Geeq™ Payments – Remittances

By: Geeq

After two decades of growth that saw remittance flows to low and middle-income countries (LMICs) reach a record high of $548 billion in 2019, the World Bank now forecasts significant declines. 

As a result of the COVID-19 pandemic, remittances to LMICs are projected to fall to $470 billion by 2021, a 14% drop over two years. For comparison, remittances fell 5% due to the global financial crisis in 2009.

Migrant workers make an essential contribution to their countries of origin. In 2019, remittance flows to LMICs equated to three times all official development assistance combined and exceeded foreign direct investment (FDI).    

Unfortunately, remittances incur high transaction fees, with some of the poorest regions hardest hit. A migrant worker sending money to sub-Saharan Africa, for example, pays an average transaction fee of 8.5% to send $200. In terms of poverty alleviation, such fees are concerning. Also, when transaction costs are higher, frequency of remittances decline

The United Nations takes the problem very seriously: by 2030, the international community aims to reduce average global remittance costs to 3%. However, data shows reaching this global target on time might be a difficult task. Despite modest improvements mainly due to technological advancements, global remittance fees remain high.

Disruption through Digitization

There is a common perception that mobile phones, combined with the demographics of a far younger and larger percentage of young people in Sub-Saharan African countries compared to the rest of the world, may give those countries a boost to adopt digital currencies.

Let’s dig deeper into the details. A Pew Research Study in 2018 confirms tremendously high ownership of mobile phones in these countries, between 75-91%. However, of those who own phones, the majority have basic phones, such as a flip phone compared to smart phones. The result? The largest innovator in the fintech space has been M-Pesa, a mobile banking service. M-Pesa, working with telecommunications company Safaricom, has made it easy to transfer cash via text message. As of 2019, M-Pesa had more than 30 million users in Kenya and more than 31.4 million users outside Kenya.

What are some of the ingredients for M-Pesa’s success?

  • Easy to understand instructions.
  • A reduced need to carry cash, while still being able to transact in cash.
  • The ability to make payments at retail outlets.
  • The ability to transfer cash to others, whether they are in the same telecom network or not.

Are consumers in other Sub-Saharan African countries ready to follow suit? It depends. According to The African Leapfrog Index, South Africa is the second highest user of mobile money payments, with 60% of the population having made digital payments in 2017 compared to Kenya’s 70%.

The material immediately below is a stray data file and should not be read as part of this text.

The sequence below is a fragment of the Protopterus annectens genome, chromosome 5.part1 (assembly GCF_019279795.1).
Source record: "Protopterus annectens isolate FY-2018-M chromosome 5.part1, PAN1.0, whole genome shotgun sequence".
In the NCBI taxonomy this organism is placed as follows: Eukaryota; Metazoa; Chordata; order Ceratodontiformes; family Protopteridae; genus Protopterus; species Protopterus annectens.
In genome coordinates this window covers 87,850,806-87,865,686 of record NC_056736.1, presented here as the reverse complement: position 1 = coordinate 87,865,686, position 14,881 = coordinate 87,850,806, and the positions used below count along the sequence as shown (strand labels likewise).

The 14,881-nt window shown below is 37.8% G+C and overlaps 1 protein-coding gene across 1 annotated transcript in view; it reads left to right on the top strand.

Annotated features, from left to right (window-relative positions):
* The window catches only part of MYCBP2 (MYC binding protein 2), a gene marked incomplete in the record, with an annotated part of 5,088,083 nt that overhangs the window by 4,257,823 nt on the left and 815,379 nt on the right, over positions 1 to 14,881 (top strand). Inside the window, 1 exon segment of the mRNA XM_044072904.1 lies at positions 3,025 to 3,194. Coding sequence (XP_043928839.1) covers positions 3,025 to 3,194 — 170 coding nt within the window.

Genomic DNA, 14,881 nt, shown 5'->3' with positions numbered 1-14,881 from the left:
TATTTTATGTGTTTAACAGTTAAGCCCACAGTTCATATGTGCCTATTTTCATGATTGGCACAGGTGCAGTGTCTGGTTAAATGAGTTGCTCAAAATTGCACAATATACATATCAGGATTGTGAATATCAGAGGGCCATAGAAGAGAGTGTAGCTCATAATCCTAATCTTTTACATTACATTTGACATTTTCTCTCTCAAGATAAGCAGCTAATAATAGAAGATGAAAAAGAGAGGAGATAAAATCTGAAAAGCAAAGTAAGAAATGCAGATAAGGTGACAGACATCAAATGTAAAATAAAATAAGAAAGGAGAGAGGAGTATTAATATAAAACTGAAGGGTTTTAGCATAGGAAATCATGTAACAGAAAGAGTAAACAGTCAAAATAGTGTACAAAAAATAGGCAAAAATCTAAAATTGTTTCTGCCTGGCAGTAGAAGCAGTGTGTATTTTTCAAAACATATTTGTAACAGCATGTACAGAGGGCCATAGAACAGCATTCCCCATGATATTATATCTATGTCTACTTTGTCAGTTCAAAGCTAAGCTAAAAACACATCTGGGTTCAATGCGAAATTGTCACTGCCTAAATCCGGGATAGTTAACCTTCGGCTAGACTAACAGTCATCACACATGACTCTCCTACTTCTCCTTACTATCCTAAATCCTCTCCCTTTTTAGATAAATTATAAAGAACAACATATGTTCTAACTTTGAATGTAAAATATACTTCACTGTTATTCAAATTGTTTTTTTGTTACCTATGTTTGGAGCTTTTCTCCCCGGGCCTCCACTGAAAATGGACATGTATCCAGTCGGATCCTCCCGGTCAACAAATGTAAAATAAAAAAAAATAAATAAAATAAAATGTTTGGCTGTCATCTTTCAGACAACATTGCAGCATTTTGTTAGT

There are many prerequisites for technology adoption, however, and other countries are not at the same stage. For example, the same studies showed only 5.8% of those in Egypt made a digital payment in 2017 and 80% of those in Nigeria (known for its embrace of innovation otherwise) had never heard of mobile money.

What about the predicted use for digital currencies? Even if digital payment applications were the norm, the price volatility of most cryptocurrencies suggest they would not be suitable for remittances.

Digitization without Disintermediation

The M-Pesa model teaches us some of the conditions to replicate to encourage adoption of new payment technologies. It also serves to remind us that digitization is not the same as disintermediation. M-Pesa is successful because it disrupted banking with digitization. It still enjoys all the powers of being an intermediary.

Fees: M-Pesa charges a fee to withdraw cash and another fee to transfer cash. Fees depend on whether the recipient is in network or not, and vary depending on the amount sent. Fees are high and regressive: the lower the cash transfer, the higher the percentage charged as a fee. (On May 12, 2021, only the first $0.46 may be withdrawn from a M-Pesa agent for free, and charges for sending payments begin at $0.93.)

Limits: M-Pesa has the power to cap daily transactions. For example, small or medium sized businesses were limited to $700 per day before Covid19. (During 2020, M-Pesa waived some fees and raised the daily limit.)

Identification: In order to register for a M-Pesa account in Kenya, customers must show a valid government ID such as the Kenyan national identification card or a passport.